Life

Eating Out: Cargo By Vertigo a crowd pleasing place to get back to 'normal'

Cargo, Belfast – pick a table, a cable-car gondola or massive pipe. Picture by Mal McCann
Seamus Maloney

Cargo By Vertigo

Titanic Quarter

Queens Road

Belfast

BT3 9DH

wearevertigo.com

 

EATING Out. Feels good just to see the words next to each other. And this isn’t just Eating Out. This is literally Eating Out. From a time when literally literally meant literally.

We’re here a week since outdoor dining was allowed to resume and the weather has miraculously decided to cooperate for the second weekend in a row. We’ll gloss over the fact it was snowing a few days ago.

Cargo by Vertigo began as a response to the first lockdown, a food and drink offshoot of an adventure park with trampolines, indoor skydiving and a general high concept Saturday night TV sort of vibe – if people falling over qualifies as high concept. It’s got a ‘Ninja Master Course’.

The Cargo bit is outdoors, so when the first al fresco opening of hospitality arrived at the end of last month, you could book your three-hour slot, pick a table or cable-car gondola – safely on the ground – or massive pipe.

Once there it was time to scan QR codes for the menu, download apps to order your drinks and hope the weather doesn’t break.

One day of particularly rough conditions saw it close but at least Cargo was able to make the necessary tweaks to allow it to open at all after Belfast City Council went on a last-minute tour of places and told them they couldn’t open unless they changed set-ups that were perfectly fine under last summer’s outdoor dining regulations.

You pay £25 for three courses but, realistically, your £25 isn’t all for the food. It’s for the space and time to sit with other people who don’t know what the inside of your bubble looks like. It’s a precious commodity.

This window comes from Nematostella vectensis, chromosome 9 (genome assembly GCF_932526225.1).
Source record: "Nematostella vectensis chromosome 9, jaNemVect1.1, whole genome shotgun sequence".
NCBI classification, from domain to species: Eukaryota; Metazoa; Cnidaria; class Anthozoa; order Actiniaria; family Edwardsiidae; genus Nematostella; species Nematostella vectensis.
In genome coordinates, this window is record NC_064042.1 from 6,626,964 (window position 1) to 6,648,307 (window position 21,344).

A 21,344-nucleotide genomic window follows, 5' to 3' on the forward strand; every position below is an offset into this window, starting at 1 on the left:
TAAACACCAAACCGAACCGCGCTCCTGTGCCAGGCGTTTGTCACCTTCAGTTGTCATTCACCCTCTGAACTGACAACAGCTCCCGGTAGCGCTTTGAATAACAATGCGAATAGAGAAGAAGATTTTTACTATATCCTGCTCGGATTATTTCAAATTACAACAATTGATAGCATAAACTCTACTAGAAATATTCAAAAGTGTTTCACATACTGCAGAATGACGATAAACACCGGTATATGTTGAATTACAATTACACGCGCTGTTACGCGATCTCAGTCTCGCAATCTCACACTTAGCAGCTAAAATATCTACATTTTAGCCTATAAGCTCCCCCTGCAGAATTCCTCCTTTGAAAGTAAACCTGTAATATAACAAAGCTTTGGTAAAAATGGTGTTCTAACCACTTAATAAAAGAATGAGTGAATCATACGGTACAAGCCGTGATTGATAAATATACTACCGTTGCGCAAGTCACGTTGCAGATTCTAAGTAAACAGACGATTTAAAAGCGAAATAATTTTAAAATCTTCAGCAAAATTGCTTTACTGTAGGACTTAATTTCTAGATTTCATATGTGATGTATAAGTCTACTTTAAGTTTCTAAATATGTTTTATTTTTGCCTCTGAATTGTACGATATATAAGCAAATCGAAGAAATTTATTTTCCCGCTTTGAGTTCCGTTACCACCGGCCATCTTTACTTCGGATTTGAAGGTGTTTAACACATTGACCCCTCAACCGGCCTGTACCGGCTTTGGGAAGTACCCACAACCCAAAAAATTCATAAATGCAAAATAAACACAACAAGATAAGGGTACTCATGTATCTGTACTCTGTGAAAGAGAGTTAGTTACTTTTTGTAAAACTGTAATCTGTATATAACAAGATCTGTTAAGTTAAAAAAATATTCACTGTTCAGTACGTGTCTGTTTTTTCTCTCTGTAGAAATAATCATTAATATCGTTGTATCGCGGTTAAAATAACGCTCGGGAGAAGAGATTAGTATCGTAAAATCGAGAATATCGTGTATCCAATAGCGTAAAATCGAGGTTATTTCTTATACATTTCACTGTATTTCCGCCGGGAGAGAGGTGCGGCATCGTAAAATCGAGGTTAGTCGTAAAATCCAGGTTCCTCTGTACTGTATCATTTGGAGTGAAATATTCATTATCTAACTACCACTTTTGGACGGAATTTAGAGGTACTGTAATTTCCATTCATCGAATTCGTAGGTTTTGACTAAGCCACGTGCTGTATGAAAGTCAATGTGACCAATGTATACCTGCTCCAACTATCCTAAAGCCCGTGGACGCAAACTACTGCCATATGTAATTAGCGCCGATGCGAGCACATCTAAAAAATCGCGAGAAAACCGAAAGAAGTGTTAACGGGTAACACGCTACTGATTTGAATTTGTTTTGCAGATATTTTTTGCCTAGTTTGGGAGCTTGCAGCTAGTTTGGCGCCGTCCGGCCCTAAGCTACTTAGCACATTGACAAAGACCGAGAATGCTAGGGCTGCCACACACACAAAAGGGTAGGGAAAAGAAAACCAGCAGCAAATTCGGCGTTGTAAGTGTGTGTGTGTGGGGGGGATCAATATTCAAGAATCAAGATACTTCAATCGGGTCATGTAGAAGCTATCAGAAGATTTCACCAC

As such, comparing that £25 for three courses – it’ll set you back £15 at times other than Friday night or Saturday – to ‘normal’ circumstances, or a ‘normal’ restaurant is missing the point. And won’t it be nice to retire the inverted commas you invariably have to surround ‘normal’ with?

So, you will find much better pizzas for the price you’re paying here, and the same goes for desserts. We’ll get to the chicken wings.

But these aren’t the placeholder ‘substantial’ meals that popped up in some pubs when that was made a condition of restrictions lifting last year. They’re better than a Scotch egg and a crisp sandwich – which is no faint praise.

The pizza come out hot and crisp, with the standard margarita – here it’s a ‘Samson’, everything’s very shipyardy – doing the simple job of delivering dough, sauce and cheese perfectly well. Additions to the others – some pepperoni, a vegetarian option of mushrooms and sweetcorn and another of pulled beef with a lick of chipotle sauce – are all just the sort of thing you want to be eating outside with a few drinks and a bit of Spice Girls booming from the speakers.

Desserts are crowd pleasers too, designed to be portioned out with the least possible fuss. So there are a couple of different cheesecakes and a couple of different chocolate cakes. And, like the pizza, they’re carried off well enough.

The cheesecakes actually have a bit of cheesy tang about them, while a warm gluten-free sponge is light with a decent hit of chocolate.

And then there’s the wings. If everything else had been inedible, the wings would have redeemed it all. It’s difficult to think of any sin they couldn’t have redeemed.

Everything needed for chicken wing success is here. Well sauced enough to call for extra napkins, but not so much that it ends up down your front; jointed into the flat and the drum; cooked well with crisp crack giving way to yielding meat; singing with flavour, the classic vinegared tang balanced with buttery richness, the maple bourbon giving sweet smoke without going too far on either count. These were Ninja Master chicken wings.

They were matched by the service, and not just because everyone was running round in black with masks on. Bright, welcoming and friendly, it’s something you perhaps don’t realise how much you miss in a world of takeaways and collections – and not eating out.

THE BILL

Three course menu x5 £125

Peroni x5 £20

Total £145

Enjoy reading the Irish News?

Subscribe now to get full access

Life